4. anon says:

    very well done for running this, if true every single person involved needs to be sacked from the army

  5. Tony Laming says:

    Worse conduct than those countries we are trying to “teach”.
    The answer lies with the Prime Minister and the Minister for defence.
    They do not deserve to ask for re-election if this serious problem is not dealt with and ended. They will be deemed as Complicit.

  6. Peadar MacGhabhain says:

    Young Men , think before you join, WAR IS A RACKET, read this book by Smedley Butler twice winner of the MEDAL OF HONOUR USA. You are being used by governments and corporations , and they dont give a damn about you

    Think and think again, its your life , but its their greed , and that’s what you are fighting for

  7. David Britten says:

    I hope that this will discourage people from joining the armed forces. If we didn’t have a military, then politicians would not be able to declare war on other countries and Britain would be a lot wealthier.

  8. Sophie says:

    The way the military treat our soldiers is DISGUSTING! My husband has been victimised and bullied for the past 18months- because he had an injury which prevented him from heavy weight exercises for a few months. He was referred to by his sergeant major as ‘a worm’. There is no one you can go to about this is it is just laughed off and referred to as ‘standard’ for the military. I do not accept this, for men and women who put their lives on the line, I want to know what our government and MoD are going to do about it? It took long enough for them to recognise and start treating PTSD seriously, why don’t the military have the same rights as others when it comes to policies on work related bullying?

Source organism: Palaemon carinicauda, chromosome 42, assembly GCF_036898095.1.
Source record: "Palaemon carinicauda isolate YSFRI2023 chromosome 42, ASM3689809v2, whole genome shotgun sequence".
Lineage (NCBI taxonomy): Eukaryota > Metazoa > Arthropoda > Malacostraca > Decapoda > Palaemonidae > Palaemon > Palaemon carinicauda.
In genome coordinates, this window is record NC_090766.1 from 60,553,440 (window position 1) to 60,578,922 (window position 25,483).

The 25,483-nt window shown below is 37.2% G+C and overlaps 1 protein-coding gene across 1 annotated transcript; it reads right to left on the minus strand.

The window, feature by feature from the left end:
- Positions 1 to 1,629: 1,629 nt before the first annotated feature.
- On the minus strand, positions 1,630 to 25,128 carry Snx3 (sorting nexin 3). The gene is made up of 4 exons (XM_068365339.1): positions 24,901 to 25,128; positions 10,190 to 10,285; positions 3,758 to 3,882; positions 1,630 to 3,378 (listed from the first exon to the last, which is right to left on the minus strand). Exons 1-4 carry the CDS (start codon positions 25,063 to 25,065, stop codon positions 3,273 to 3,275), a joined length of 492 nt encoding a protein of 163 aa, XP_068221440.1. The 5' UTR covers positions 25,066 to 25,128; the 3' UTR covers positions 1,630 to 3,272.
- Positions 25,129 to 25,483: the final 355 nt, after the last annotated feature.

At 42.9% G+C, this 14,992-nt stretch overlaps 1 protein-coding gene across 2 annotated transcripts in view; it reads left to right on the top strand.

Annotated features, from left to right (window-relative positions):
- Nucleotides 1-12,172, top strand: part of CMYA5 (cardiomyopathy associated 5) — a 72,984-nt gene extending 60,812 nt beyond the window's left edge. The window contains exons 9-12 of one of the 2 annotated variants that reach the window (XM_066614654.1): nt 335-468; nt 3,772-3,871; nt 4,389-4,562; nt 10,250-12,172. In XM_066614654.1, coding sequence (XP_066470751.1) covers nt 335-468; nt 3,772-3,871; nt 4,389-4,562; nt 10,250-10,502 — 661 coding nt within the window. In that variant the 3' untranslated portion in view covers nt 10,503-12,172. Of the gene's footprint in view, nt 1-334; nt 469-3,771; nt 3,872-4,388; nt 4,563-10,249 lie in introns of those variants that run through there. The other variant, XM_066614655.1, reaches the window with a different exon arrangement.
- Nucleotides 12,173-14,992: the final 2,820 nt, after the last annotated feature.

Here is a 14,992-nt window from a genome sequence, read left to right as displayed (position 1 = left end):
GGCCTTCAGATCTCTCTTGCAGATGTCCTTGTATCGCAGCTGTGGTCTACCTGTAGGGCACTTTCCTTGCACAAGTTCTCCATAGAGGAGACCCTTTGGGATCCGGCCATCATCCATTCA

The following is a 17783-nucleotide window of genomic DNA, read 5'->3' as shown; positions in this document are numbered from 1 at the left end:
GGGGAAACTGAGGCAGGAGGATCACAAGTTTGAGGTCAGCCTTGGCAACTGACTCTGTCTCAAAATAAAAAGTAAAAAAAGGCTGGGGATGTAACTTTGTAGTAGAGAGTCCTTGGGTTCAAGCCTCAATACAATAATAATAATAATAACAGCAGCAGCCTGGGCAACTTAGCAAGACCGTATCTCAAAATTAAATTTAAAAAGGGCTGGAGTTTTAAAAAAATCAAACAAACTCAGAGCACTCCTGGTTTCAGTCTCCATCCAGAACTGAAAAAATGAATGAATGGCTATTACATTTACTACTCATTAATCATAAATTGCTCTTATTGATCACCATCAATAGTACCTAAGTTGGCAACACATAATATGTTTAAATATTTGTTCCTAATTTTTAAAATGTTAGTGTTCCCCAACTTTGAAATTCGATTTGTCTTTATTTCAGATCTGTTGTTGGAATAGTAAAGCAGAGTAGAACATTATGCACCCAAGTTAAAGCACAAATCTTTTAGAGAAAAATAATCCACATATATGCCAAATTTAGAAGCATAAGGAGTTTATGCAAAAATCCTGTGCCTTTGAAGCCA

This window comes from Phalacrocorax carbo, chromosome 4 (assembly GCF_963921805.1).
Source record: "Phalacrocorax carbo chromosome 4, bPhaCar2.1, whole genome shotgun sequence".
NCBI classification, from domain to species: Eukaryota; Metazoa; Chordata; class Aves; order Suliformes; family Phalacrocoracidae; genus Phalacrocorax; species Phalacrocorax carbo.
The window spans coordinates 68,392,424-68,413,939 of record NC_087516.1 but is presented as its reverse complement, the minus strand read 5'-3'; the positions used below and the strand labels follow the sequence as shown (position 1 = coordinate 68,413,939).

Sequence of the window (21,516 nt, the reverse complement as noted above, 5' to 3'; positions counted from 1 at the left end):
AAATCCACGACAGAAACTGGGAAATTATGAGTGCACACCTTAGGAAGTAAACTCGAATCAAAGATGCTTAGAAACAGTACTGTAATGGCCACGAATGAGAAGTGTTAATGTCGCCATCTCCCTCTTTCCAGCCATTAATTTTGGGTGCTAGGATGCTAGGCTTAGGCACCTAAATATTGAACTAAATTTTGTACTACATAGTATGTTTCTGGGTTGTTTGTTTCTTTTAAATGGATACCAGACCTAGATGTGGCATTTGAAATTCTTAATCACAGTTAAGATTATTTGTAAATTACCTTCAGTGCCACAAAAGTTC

9. Ian Heaton says:

    I injured my back when I was in the R. Signals and was subject to bullying through it. I tried to sue once I left but was unable to. Bullying is rife and encouraged by Senior personnel.

  10. Colin Baker (Sqn Ldr retired) says:

    I knew Tom outside of this incident as he joined us at RAF Halton where his sister was undergoing her recruit training. He is of strong character and so much determination he made our recruits feel small and remorseful when he showed the injuries he had sustained when they complained of minor hurts. I fully support his direction and attitude as he deserves better and for the bullies that still exist in the Army today – get real to the world of today and grow into what you should do for those who give and sacrifice for our country to live in peace

  11. James Hamilton says:

    This chap deserves a VC. The bullier deserves a dis honourable discharge.

    What are we waiting for.

    More like this.

  12. Barry Campbell says:

    In a civilian court of law you are judged by your peers. How can the army ever give justice, in events like this, when officers sit in judgement, why can’t they have a jury of peers (privates, corporals, SNCO’s and officers)? Did anyone think anything other than officers colluding, conspiring to cover each others backsides. They should all face DCM.